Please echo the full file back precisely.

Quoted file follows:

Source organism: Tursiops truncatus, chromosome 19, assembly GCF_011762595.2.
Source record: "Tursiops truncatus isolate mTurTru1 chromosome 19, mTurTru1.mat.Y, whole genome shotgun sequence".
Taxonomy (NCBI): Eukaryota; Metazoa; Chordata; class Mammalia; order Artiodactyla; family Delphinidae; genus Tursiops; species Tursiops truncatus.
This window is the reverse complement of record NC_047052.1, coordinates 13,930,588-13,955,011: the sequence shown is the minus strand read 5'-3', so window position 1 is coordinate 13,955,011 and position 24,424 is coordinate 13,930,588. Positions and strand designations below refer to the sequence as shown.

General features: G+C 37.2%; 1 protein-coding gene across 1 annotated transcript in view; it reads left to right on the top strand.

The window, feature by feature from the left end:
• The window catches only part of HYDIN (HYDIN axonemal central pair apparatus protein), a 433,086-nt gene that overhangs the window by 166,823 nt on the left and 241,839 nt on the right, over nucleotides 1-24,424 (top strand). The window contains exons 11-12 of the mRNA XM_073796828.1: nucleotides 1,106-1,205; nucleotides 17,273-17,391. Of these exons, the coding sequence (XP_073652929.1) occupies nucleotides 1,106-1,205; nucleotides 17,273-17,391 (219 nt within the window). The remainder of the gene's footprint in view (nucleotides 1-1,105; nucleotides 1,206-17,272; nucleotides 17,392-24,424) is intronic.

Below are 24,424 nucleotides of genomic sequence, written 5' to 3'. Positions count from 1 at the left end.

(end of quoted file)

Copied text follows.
Source organism: Tursiops truncatus, chromosome 19, assembly GCF_011762595.2.
Source record: "Tursiops truncatus isolate mTurTru1 chromosome 19, mTurTru1.mat.Y, whole genome shotgun sequence".
Taxonomy (NCBI): Eukaryota; Metazoa; Chordata; class Mammalia; order Artiodactyla; family Delphinidae; genus Tursiops; species Tursiops truncatus.
This window is the reverse complement of record NC_047052.1, coordinates 13,930,588-13,955,011: the sequence shown is the minus strand read 5'-3', so window position 1 is coordinate 13,955,011 and position 24,424 is coordinate 13,930,588. Positions and strand designations below refer to the sequence as shown.

General features: G+C 37.2%; 1 protein-coding gene across 1 annotated transcript in view; it reads left to right on the top strand.

The window, feature by feature from the left end:
• The window catches only part of HYDIN (HYDIN axonemal central pair apparatus protein), a 433,086-nt gene that overhangs the window by 166,823 nt on the left and 241,839 nt on the right, over nucleotides 1-24,424 (top strand). The window contains exons 11-12 of the mRNA XM_073796828.1: nucleotides 1,106-1,205; nucleotides 17,273-17,391. Of these exons, the coding sequence (XP_073652929.1) occupies nucleotides 1,106-1,205; nucleotides 17,273-17,391 (219 nt within the window). The remainder of the gene's footprint in view (nucleotides 1-1,105; nucleotides 1,206-17,272; nucleotides 17,392-24,424) is intronic.

Below are 24,424 nucleotides of genomic sequence, written 5' to 3'. Positions count from 1 at the left end.